Long Term Effects of Chlamydia

The Risks of Leaving it Untreated


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Undiagnosed or untreated chlamydia can lead to a range of complications. These complications are often referred to as "silent" as most of the damage is internal and often unnoticed (CDC, 2015). While these complications can be more serious for females, there are some long term effects for males as well. There are also some long term effects that can affect anyone across both sexes.

Chlamydia can be transferred from by your hand to your eye and this can cause an infection or irritation of the mucous membrane called conjunctivitis. It can cause the eye to look red or pink and may be accompanied by a green or yellow drainage from the eye. Chlamydia can also cause inflammation of the mucous membrane of the rectum through unprotected anal sex. Along with these potential complications, chlamydia places you at higher risk of HIV and LGV (WedMD, 2014).

Chlamydia Complications for Males

Long term effects of chlamydia for males centers around developing problems with the reproductive organs. Chlamydia can branch out to the testicles and epididymis, the tubes that take the sperm from the testicles, and cause them to swell which can become quite painful and if it is left untreated, it can affect fertility. Males may also experience SARA, or reactive arthritis, where the joints, urethra, and eyes become inflamed. There is no cure for SARA but many people get better within a few months and may use ibuprofen to reduce discomfort and symptoms (NHS, 2015).

Chlamydia Complications for Females

Chlamydia has potentially more long term effects for females over males. If left untreated or undiagnosed, it can lead to infertility or even a condition that damages the fallopian tubes, Pelvic Inflammatory Disease (PID) (Summer Wellness Programs, 2013). Other complications can occur if you are pregnant and have untreated chlamydia. The baby can get the infection and it can cause the baby to develop an eye or lung infection. It may also increase the risk of your baby being born with a low birth weight or even prematurely. Chlamydia also increases the risk of miscarriage or stillbirth (NHS, 2015).

Due to the damage that chlamydia does to the fallopian tubes, there is an increased risk that a fertilized egg can implant outside of the womb in what is referred to as an ectopic pregnancy. This can cause complications for the baby and mother and women who have developed an ectopic pregnancy have a 1 in 5 chance of developing another one (Dr.Ed, 2015).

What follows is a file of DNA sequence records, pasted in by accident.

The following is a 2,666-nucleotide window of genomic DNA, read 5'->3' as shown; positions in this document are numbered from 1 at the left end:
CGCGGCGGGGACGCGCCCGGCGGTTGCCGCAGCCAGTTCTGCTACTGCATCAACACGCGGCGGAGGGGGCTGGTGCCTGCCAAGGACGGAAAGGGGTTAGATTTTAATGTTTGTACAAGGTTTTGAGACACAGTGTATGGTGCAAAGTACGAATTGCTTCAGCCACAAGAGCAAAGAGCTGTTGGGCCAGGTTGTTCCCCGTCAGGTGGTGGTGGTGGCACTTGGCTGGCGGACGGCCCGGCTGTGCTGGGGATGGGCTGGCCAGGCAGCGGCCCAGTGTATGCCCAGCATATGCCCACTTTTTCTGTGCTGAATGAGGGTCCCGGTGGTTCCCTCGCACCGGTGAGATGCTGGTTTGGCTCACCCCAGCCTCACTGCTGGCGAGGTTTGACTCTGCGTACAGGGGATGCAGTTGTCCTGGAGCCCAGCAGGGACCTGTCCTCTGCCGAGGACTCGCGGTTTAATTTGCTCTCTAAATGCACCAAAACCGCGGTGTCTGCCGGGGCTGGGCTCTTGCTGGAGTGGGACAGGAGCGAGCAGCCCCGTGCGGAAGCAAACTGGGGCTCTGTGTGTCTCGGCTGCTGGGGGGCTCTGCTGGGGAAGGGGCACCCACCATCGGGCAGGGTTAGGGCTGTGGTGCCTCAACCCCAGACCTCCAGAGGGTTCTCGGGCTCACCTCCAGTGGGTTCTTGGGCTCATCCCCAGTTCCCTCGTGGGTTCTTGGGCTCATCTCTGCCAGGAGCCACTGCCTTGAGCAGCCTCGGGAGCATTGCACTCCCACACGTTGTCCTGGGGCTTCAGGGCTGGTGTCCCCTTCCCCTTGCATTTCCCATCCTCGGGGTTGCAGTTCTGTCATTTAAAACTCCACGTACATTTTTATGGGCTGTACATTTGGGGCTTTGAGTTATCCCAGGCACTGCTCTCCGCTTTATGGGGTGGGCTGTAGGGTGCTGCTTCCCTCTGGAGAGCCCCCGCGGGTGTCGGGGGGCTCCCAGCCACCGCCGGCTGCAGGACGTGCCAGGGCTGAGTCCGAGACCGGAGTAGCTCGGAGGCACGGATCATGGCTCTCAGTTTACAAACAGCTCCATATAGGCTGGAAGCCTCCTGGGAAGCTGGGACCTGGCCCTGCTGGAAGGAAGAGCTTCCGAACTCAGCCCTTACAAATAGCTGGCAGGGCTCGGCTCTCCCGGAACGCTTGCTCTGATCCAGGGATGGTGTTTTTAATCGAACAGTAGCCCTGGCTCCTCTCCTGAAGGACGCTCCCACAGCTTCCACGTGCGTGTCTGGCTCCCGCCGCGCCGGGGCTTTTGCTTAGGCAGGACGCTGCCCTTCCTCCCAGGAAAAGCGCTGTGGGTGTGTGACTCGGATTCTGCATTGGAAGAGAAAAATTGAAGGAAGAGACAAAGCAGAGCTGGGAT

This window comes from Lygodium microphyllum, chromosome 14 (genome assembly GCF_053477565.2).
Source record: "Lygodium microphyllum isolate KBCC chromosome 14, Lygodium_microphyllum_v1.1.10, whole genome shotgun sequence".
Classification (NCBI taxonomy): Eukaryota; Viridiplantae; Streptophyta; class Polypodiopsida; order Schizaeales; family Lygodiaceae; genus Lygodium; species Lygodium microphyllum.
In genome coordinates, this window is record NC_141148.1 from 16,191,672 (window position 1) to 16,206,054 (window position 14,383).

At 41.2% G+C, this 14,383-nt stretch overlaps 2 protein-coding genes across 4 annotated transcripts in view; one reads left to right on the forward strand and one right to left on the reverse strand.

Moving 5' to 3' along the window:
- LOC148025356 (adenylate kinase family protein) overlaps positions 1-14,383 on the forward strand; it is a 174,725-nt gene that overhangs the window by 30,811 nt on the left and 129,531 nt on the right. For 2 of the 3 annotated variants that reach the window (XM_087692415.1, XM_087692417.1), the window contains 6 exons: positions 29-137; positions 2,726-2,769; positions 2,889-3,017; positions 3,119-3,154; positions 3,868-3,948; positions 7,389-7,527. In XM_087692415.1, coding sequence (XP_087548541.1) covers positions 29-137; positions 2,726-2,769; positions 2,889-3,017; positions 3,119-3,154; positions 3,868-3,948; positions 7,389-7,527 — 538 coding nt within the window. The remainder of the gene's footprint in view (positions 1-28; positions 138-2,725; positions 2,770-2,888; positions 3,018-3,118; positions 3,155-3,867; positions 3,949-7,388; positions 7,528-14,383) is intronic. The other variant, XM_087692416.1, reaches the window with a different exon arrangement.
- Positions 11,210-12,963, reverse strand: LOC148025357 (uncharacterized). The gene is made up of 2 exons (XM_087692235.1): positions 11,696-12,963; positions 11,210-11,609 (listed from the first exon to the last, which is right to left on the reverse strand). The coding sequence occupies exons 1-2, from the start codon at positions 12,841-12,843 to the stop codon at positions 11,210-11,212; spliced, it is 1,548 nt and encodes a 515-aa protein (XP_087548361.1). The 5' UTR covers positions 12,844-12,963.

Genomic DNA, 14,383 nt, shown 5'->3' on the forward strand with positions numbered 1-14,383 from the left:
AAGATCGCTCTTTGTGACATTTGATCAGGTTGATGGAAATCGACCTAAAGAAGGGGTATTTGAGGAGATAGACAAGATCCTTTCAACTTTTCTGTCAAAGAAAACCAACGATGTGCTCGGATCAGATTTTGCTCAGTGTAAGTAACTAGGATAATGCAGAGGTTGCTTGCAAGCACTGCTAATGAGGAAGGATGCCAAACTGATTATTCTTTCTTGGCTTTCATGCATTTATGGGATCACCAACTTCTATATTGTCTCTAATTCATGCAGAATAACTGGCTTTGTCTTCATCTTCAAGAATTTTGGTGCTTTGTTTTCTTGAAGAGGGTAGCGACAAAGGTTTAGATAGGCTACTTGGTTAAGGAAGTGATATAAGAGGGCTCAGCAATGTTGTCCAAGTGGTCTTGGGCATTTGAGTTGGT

Avoid Complications With Regular Screenings

Taking care of your sexual health can be a very important piece of taking care of your overall health. All of these potential complications can be avoided entirely by ensuring that you are practicing safe sex, getting tested regularly, and following all direction given by medical professionals when receiving the treatment for chlamydia. It is also important to have an open dialogue about your sexual health with any partners you have, this can be a strong step to keeping yourself safe from contracting chlamydia and other sexually transmitted infections. Get tested regularly and stay safe!

Written February 24, 2012 | Updated November 8, 2015
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Article References

CDC. (2015, 09 24). Chlamydia - CDC Fact Sheet (Detailed). Retrieved 11 08, 2015, from Centers for Disease Control and Prevention: http://www.cdc.gov/std/chlamydia/stdfact-chlamydia-detailed.htm

Dr.Ed. (2015). Chlamydia and Infertility. Retrieved 11 08, 2015, from DrEd: https://www.dred.com/uk/chlamydia-and-infertility.html

NHS. (2015). Complications of Chlymadia. Retrieved 11 08, 2015, from NHS Choices: http://www.nhs.uk/Conditions/Chlamydia/Pages/Complications.aspx

Summer Wellness Programs. (2013, 10). Chlamydia. Retrieved 11 08, 2015, from Palo Alto Medical Foundation: http://www.pamf.org/teen/sex/std/std/chlamydia.html

WedMD. (2014, 06 01). Chlamydia - What Happens. Retrieved 11 08, 2015, from WebMD: http://www.webmd.com/sexual-conditions/tc/chlamydia-what-happens

Image References

Someone else's art deserves recognition! The images presented in this article were borrowed from the following places:

Header Image: http://www.nakedtruth.idaho.gov/images/Chlamydia_image.jpg | Retrieved April 28, 2015

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